Senators Reid and Barbara Mikulski (D-MD) were extremely helpful in securing these important protections for state and local government, federal government and non-profit workers. 

$24 Billion Pricetag for Economic Fallout from Budget Debacle

AFSCME is relieved that the government is back up and running, public services can be restored, and public employees and non-profit staff are assured they will be compensated for back pay during the shutdown’s furlough. And it seems – at least for the time being – that the ability of a small partisan minority in one house of Congress to hold the nation’s debt ceiling hostage to partisan demands has been curtailed. But the economic fallout from the brinksmanship of the GOP’s Tea Party wing is wide-reaching.  As AFSCME President Lee Saunders noted: “Republican congressional leaders were derelict in their duty…allow(ing) a fringe element in their party…to shut our government down and bring the country to the brink of defaulting on its financial obligations.  Their actions demonstrated a callous disregard for this nation’s citizens, businesses and the economy… (which) should never happen again.  The hardworking women and men of this country deserve better.”

During the shutdown, 800,000 federal workers and thousands of state and local government workers did not know if or when they would receive pay for the period of the shutdown. Government contractors’ employees will not receive back pay, and all the local businesses that support government operations and government employees suffered. Tourism to national parks and monuments racked up $76 million in lost income, business loans and mortgages were delayed, consumer confidence took the biggest plunge since 2008, and the subsequent impact is expected to depress spending during the upcoming holiday shopping season. Standard & Poor’s (S&P) estimates the shutdown removed $24 billion from the U.S. economy and reduced projected fourth-quarter gross domestic product (GDP) growth from 3% to 2.4%, further stalling our economy’s already tepid post-recession growth.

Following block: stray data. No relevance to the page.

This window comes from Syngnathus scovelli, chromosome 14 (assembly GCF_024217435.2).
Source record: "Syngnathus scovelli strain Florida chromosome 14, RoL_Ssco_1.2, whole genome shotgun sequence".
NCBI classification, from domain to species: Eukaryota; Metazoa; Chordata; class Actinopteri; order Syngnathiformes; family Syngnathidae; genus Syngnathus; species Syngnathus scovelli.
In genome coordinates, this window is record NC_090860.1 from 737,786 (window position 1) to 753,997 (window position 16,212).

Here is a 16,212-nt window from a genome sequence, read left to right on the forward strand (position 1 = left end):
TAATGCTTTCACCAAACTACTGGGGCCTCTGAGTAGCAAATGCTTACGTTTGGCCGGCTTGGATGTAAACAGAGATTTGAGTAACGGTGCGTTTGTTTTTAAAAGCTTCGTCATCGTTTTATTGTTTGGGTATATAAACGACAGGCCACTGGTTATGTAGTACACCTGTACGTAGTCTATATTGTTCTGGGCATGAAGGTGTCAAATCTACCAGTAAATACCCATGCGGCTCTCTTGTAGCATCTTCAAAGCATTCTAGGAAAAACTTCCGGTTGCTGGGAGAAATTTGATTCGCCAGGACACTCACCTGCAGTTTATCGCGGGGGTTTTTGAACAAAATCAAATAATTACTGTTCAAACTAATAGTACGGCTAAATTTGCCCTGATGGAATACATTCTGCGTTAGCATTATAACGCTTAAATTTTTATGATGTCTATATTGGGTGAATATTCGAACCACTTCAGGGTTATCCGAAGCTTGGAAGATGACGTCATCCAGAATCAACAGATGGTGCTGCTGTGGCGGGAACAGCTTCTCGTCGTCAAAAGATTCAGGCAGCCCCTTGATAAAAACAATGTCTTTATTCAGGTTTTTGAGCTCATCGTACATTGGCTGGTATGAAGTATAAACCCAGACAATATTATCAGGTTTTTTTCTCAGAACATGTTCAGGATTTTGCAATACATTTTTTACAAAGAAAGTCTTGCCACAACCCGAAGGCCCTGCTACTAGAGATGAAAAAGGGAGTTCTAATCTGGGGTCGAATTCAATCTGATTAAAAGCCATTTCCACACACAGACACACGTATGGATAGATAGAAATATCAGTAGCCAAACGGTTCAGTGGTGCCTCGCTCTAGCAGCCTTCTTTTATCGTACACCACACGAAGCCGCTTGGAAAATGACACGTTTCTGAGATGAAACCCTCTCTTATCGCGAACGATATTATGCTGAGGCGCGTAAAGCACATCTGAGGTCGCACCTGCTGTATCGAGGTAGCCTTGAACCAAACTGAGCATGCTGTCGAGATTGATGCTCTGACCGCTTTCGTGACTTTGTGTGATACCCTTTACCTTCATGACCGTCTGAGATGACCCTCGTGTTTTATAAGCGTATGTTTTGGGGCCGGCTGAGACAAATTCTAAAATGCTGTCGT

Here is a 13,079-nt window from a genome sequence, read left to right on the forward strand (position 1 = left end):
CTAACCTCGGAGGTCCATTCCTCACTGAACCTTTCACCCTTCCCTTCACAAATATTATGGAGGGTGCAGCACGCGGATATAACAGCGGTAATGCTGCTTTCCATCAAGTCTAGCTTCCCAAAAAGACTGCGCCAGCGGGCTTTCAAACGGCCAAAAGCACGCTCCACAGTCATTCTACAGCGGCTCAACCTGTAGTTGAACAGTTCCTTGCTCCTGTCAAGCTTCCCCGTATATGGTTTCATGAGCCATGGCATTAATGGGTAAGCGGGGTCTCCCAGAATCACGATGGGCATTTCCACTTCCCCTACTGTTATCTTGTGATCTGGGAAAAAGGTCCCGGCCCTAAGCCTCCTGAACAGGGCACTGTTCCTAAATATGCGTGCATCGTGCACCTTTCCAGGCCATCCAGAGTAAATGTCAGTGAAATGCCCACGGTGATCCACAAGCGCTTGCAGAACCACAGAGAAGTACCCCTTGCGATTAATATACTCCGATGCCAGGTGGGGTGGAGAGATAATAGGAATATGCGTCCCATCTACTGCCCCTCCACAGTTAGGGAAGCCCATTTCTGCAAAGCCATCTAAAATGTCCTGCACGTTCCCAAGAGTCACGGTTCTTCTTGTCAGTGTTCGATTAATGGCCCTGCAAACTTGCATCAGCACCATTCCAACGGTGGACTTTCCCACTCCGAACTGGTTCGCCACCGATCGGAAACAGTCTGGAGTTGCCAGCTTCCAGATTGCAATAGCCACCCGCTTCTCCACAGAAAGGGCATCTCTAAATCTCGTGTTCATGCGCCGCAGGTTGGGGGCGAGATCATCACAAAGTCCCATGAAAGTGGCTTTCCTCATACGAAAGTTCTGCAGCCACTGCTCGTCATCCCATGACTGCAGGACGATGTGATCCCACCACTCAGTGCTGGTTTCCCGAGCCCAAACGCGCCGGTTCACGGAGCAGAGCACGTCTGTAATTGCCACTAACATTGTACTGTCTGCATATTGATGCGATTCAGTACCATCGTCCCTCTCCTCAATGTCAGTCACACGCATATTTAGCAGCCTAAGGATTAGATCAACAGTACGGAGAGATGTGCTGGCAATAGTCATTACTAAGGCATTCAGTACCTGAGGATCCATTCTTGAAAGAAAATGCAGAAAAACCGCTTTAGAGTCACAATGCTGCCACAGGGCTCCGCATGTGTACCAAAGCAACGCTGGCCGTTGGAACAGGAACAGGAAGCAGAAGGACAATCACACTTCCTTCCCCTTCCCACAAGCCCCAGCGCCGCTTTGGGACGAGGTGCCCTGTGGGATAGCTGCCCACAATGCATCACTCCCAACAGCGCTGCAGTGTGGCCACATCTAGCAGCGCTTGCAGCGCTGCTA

With the deal only guaranteeing government funding though January 15, S&P is warning that the economic fallout could worsen. While GOP Senate leaders have stated they will not support subsequent government shutdowns, Tea Party members of Congress have already stated those exact intentions.   

AFSCME Activists and Leaders Take on the Tea Party

Here in D.C. and around the country, AFSCME activists and leaders teamed up with partners to organize and stage dozens of press events to protest the Tea Party shut down of government and the threat to default on the nation’s financial commitments.  Our partners included the AFL-CIO, AFGE, USAction affiliates, the Alliance for Retired Americans, Organizing for America and others.  Federal furloughed workers and activists from AFSCME Council 26 in D.C. participated in activities nearly every day of the shutdown, ranging from large scale rallies with members of Congress to smaller leafleting actions.  Special shout outs also to Iowa Council 61, Michigan Council 25, Pennsylvania Council 13 and Arkansas Council 38 for helping to organize and/or turn out activists for multiple events in their states.